Lloyds Bank’s audacious takeover of its major competitor (HBOS) – heavily disguised at the time as a rescue bid – has been challenged by ‘Brussels’ – that is the European Commission. In fact it was not a rescue bid – the hasty takeover almost sank Lloyds, and the taxpayer had quickly to undertake another rescue – this time of the by-now massively bloated Lloyds Bank.
The EU keeps an eye on state subsidies and unfair competition. and because Lloyds now provides almost one third of all current accounts in the UK, the Commission “wants to see Lloyds’ share of the market reduced by just 8%.”
Hardly radical, but sad that it takes a couple of bureaucrats in Brussels to spot a monopoly, and demand action.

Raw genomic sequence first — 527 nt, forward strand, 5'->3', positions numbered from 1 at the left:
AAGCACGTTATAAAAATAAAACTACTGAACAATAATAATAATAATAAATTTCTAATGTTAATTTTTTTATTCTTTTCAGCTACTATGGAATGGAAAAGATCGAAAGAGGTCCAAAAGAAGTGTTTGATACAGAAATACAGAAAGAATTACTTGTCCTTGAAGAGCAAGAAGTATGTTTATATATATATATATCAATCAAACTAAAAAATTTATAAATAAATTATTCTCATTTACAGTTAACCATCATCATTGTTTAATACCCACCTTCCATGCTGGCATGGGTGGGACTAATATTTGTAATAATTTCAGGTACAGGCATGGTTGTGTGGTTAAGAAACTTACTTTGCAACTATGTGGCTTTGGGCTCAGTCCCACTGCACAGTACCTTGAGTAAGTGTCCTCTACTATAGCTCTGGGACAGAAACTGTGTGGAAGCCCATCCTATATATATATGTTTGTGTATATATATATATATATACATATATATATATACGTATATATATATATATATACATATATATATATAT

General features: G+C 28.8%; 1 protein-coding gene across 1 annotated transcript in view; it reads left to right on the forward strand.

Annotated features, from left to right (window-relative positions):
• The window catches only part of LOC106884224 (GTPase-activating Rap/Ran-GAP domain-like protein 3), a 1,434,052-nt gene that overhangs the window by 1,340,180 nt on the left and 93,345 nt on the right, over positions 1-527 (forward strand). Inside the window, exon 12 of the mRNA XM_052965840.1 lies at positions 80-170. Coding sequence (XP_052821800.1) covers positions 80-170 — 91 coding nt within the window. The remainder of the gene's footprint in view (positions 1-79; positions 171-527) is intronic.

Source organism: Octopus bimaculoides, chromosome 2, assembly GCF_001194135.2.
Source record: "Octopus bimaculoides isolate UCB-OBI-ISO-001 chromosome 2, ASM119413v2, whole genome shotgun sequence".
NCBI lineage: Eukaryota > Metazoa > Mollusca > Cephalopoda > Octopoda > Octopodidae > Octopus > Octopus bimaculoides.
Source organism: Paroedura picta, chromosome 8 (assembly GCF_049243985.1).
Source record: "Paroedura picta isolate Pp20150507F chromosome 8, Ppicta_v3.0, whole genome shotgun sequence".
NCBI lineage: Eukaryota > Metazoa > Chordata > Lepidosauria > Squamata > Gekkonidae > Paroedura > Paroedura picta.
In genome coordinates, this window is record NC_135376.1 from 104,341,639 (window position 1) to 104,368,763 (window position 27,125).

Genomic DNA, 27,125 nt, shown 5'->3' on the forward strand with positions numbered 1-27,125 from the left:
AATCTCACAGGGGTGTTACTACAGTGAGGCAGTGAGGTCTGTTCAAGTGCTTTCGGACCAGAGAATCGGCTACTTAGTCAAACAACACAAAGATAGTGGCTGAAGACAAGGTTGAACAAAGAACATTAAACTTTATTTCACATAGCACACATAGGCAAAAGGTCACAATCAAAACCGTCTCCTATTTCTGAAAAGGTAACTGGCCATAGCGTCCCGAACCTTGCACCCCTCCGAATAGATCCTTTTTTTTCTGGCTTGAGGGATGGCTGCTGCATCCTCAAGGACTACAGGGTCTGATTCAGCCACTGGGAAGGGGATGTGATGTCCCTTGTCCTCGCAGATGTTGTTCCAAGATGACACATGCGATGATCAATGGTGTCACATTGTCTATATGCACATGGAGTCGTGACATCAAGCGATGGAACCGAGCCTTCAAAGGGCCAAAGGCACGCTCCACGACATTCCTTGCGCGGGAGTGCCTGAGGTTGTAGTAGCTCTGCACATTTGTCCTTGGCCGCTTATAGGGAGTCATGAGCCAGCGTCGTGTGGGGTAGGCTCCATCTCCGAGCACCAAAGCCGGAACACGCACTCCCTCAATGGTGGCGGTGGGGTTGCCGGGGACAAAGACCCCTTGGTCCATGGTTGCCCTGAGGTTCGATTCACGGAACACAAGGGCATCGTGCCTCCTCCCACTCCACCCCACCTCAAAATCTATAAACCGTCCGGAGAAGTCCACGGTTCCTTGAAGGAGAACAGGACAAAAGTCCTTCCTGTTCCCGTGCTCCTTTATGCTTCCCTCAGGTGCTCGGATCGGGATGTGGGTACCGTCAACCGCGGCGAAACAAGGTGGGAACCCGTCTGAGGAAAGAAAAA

In the meantime, Lloyds in March sought insurance, or guarantees against losses (the so-called ‘asset protection scheme’) from taxpayers. The government duly obliged on our behalf. Lloyds is now baulking at paying taxpayers an insurance premium for this protection – a fee of £15.7 billion. So the bank – 43% of which is owned by the taxpayer – is now trying to raise £25 billion from the private sector to escape – I am not sure what? Its need for insurance against losses – and/or its obligation to taxpayers?
Its clear there has been a ‘compression fracture’. Labour’s spine needs further stiffening.